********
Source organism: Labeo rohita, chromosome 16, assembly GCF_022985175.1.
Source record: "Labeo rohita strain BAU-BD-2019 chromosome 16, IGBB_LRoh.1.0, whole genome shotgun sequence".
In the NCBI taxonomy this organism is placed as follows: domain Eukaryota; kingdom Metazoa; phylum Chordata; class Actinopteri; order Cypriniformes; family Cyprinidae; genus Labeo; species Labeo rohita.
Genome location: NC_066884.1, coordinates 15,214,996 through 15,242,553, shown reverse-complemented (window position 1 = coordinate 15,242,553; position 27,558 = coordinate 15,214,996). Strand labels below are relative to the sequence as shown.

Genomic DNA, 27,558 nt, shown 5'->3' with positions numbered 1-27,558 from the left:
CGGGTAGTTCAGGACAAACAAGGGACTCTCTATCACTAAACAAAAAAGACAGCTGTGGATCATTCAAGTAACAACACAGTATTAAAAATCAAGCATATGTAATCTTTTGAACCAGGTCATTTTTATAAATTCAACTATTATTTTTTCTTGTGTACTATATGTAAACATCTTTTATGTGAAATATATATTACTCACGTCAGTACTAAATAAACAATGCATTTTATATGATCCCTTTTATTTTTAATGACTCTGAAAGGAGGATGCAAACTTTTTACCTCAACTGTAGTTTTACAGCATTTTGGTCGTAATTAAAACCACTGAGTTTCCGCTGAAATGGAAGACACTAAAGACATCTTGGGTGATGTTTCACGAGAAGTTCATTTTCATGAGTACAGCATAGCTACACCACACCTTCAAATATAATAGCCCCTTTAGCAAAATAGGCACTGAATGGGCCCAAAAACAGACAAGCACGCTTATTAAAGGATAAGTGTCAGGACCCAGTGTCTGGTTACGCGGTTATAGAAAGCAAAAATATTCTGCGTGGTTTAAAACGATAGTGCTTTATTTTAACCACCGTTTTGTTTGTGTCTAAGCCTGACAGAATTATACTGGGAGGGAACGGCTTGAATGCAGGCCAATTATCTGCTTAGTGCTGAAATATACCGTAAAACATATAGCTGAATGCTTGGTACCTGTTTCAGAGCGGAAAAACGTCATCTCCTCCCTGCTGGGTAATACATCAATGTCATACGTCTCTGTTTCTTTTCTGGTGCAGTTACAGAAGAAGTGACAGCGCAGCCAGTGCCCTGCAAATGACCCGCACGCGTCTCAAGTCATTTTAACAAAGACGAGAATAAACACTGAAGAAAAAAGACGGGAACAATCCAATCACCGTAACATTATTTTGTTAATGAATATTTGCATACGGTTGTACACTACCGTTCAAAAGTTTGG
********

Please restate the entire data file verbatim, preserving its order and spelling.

Source organism: Labeo rohita, chromosome 16, assembly GCF_022985175.1.
Source record: "Labeo rohita strain BAU-BD-2019 chromosome 16, IGBB_LRoh.1.0, whole genome shotgun sequence".
In the NCBI taxonomy this organism is placed as follows: domain Eukaryota; kingdom Metazoa; phylum Chordata; class Actinopteri; order Cypriniformes; family Cyprinidae; genus Labeo; species Labeo rohita.
Genome location: NC_066884.1, coordinates 15,214,996 through 15,242,553, shown reverse-complemented (window position 1 = coordinate 15,242,553; position 27,558 = coordinate 15,214,996). Strand labels below are relative to the sequence as shown.

Genomic DNA, 27,558 nt, shown 5'->3' with positions numbered 1-27,558 from the left:
CGGGTAGTTCAGGACAAACAAGGGACTCTCTATCACTAAACAAAAAAGACAGCTGTGGATCATTCAAGTAACAACACAGTATTAAAAATCAAGCATATGTAATCTTTTGAACCAGGTCATTTTTATAAATTCAACTATTATTTTTTCTTGTGTACTATATGTAAACATCTTTTATGTGAAATATATATTACTCACGTCAGTACTAAATAAACAATGCATTTTATATGATCCCTTTTATTTTTAATGACTCTGAAAGGAGGATGCAAACTTTTTACCTCAACTGTAGTTTTACAGCATTTTGGTCGTAATTAAAACCACTGAGTTTCCGCTGAAATGGAAGACACTAAAGACATCTTGGGTGATGTTTCACGAGAAGTTCATTTTCATGAGTACAGCATAGCTACACCACACCTTCAAATATAATAGCCCCTTTAGCAAAATAGGCACTGAATGGGCCCAAAAACAGACAAGCACGCTTATTAAAGGATAAGTGTCAGGACCCAGTGTCTGGTTACGCGGTTATAGAAAGCAAAAATATTCTGCGTGGTTTAAAACGATAGTGCTTTATTTTAACCACCGTTTTGTTTGTGTCTAAGCCTGACAGAATTATACTGGGAGGGAACGGCTTGAATGCAGGCCAATTATCTGCTTAGTGCTGAAATATACCGTAAAACATATAGCTGAATGCTTGGTACCTGTTTCAGAGCGGAAAAACGTCATCTCCTCCCTGCTGGGTAATACATCAATGTCATACGTCTCTGTTTCTTTTCTGGTGCAGTTACAGAAGAAGTGACAGCGCAGCCAGTGCCCTGCAAATGACCCGCACGCGTCTCAAGTCATTTTAACAAAGACGAGAATAAACACTGAAGAAAAAAGACGGGAACAATCCAATCACCGTAACATTATTTTGTTAATGAATATTTGCATACGGTTGTACACTACCGTTCAAAAGTTTGG